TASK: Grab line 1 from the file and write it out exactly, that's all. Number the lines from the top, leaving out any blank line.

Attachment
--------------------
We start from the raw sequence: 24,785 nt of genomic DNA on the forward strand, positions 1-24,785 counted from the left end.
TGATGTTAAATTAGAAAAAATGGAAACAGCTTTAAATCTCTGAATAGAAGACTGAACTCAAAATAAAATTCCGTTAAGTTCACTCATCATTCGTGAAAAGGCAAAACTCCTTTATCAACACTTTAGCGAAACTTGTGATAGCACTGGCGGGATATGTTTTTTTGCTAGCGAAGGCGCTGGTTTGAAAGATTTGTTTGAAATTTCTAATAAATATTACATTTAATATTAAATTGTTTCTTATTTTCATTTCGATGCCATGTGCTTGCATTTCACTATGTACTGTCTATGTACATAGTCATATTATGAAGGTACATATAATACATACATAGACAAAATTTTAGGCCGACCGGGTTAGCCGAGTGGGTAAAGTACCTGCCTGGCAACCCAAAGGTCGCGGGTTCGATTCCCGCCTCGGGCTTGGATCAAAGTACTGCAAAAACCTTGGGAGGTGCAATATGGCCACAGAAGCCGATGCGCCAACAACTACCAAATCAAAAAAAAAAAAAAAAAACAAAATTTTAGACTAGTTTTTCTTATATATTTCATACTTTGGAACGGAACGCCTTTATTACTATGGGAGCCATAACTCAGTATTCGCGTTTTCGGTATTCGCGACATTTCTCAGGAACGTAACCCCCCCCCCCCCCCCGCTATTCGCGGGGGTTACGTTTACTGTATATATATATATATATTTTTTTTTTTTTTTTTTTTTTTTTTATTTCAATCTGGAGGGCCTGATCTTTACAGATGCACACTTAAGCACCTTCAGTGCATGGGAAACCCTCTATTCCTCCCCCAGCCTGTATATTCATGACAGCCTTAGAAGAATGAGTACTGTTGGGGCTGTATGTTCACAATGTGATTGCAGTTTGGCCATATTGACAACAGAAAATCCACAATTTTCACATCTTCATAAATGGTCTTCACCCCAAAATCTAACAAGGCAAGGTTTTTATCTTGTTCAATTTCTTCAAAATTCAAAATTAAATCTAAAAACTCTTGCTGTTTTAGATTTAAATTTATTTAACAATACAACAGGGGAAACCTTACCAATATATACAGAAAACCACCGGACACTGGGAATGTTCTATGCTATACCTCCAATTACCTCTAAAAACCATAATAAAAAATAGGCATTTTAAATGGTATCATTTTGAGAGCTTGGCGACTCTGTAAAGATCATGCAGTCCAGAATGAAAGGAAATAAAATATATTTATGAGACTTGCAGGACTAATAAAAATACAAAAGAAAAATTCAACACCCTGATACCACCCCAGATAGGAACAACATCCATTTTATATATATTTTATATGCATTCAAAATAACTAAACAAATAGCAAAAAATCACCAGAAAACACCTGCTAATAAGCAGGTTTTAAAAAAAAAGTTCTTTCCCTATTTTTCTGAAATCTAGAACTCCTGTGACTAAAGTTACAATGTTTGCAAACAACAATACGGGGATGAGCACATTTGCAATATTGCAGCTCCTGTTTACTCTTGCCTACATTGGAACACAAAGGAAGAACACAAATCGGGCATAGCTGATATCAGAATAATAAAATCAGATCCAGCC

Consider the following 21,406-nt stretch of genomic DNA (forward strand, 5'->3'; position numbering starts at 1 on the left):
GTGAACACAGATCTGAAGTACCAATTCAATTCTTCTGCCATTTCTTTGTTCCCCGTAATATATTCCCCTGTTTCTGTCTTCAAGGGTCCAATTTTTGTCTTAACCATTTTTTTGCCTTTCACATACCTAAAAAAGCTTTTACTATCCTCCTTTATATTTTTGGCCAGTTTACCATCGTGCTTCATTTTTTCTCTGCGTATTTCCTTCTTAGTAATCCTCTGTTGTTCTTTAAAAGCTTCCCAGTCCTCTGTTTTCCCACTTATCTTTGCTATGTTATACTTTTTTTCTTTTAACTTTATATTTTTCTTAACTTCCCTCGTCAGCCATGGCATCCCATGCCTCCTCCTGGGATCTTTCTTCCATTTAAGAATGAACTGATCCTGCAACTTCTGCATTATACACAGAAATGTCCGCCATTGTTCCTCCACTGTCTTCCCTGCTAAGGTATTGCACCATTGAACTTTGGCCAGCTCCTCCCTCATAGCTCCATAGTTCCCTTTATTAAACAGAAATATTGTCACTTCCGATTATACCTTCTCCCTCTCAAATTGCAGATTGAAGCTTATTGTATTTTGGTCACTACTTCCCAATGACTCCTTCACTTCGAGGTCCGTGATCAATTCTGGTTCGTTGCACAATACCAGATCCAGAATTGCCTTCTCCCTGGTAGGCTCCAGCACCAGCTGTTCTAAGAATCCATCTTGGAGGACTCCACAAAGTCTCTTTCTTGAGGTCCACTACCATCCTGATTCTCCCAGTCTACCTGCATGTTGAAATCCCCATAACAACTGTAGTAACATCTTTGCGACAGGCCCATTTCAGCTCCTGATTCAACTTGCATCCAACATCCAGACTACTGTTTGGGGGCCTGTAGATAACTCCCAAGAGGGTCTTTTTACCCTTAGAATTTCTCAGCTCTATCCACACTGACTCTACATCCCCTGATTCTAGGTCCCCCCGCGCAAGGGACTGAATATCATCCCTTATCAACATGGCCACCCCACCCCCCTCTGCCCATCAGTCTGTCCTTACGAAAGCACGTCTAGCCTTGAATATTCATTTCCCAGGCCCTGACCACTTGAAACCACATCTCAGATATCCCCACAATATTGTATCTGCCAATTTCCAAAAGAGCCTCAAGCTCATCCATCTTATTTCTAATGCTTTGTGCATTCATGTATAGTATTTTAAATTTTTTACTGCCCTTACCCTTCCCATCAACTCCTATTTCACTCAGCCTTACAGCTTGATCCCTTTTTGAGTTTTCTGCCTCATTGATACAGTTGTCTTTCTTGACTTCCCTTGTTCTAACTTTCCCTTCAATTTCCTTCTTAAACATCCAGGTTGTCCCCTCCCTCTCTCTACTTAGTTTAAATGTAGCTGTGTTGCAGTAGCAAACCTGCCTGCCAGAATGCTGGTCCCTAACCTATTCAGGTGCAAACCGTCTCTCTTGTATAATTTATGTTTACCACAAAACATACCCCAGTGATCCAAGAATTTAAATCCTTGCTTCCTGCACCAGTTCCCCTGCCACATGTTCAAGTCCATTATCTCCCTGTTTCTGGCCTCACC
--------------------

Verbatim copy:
We start from the raw sequence: 24,785 nt of genomic DNA on the forward strand, positions 1-24,785 counted from the left end.